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Triton's geyser-like plumes: Discovery and basic characterization

October 19, 1990

At least four active geyser-like eruptions were discovered in Voyager 2 images of Triton, Neptune's large satellite. The two best documented eruptions occur as columns of dark material rising to an altitude of about 8 kilometers where dark clouds of material are left suspended to drift downwind over 100 kilometers. The radii of the rising columns appear to be in the range of several tens of meters to a kilometer. One model for the mechanism to drive the plumes involves heating of nitrogen ice in a subsurface greenhouse environment; nitrogen gas pressurized by the solar heating explosively vents to the surface carrying clouds of ice and dark partides into the atmosphere. A temperature increase of less than 4 kelvins above the ambient surface value of 38 ± 3 kelvins is more than adequate to drive the plumes to an 8-kilometer altitude. The mass flux in the trailing clouds is estimated to consist of up to 10 kilograms of fine dark particles per second or twice as much nitrogen ice and perhaps several hundred or more kilograms of nitrogen gas per second. Each eruption may last a year or more, during which on the order of a tenth of a cubic kilometer of ice is sublimed.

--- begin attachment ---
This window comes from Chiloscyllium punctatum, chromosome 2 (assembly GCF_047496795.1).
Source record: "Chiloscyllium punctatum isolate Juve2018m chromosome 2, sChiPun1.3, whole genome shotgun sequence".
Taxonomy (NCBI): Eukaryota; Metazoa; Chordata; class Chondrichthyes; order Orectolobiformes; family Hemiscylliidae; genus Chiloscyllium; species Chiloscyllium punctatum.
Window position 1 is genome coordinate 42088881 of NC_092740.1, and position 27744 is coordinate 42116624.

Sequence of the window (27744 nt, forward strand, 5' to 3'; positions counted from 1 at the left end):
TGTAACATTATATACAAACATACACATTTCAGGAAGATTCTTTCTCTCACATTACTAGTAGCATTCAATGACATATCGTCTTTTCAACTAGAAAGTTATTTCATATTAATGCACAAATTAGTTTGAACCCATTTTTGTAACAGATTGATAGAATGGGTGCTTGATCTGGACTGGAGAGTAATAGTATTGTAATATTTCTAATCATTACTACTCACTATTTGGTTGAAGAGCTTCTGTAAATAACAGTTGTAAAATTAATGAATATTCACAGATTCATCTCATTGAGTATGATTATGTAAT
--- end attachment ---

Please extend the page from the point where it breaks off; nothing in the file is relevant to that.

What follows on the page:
Publication Year 1990
Title Triton's geyser-like plumes: Discovery and basic characterization
DOI 10.1126/science.250.4979.410
Authors Laurence A. Soderblom, S. W. Kieffer, T.L. Becker, R. H. Brown, A.F. Cook, C.J. Hansen, T. V. Johnson, Randolph L. Kirk, E.M. Shoemaker
Publication Type Article
Publication Subtype Journal Article
Series Title Science
Index ID 70015940
Record Source USGS Publications Warehouse
USGS Organization Astrogeology Science Center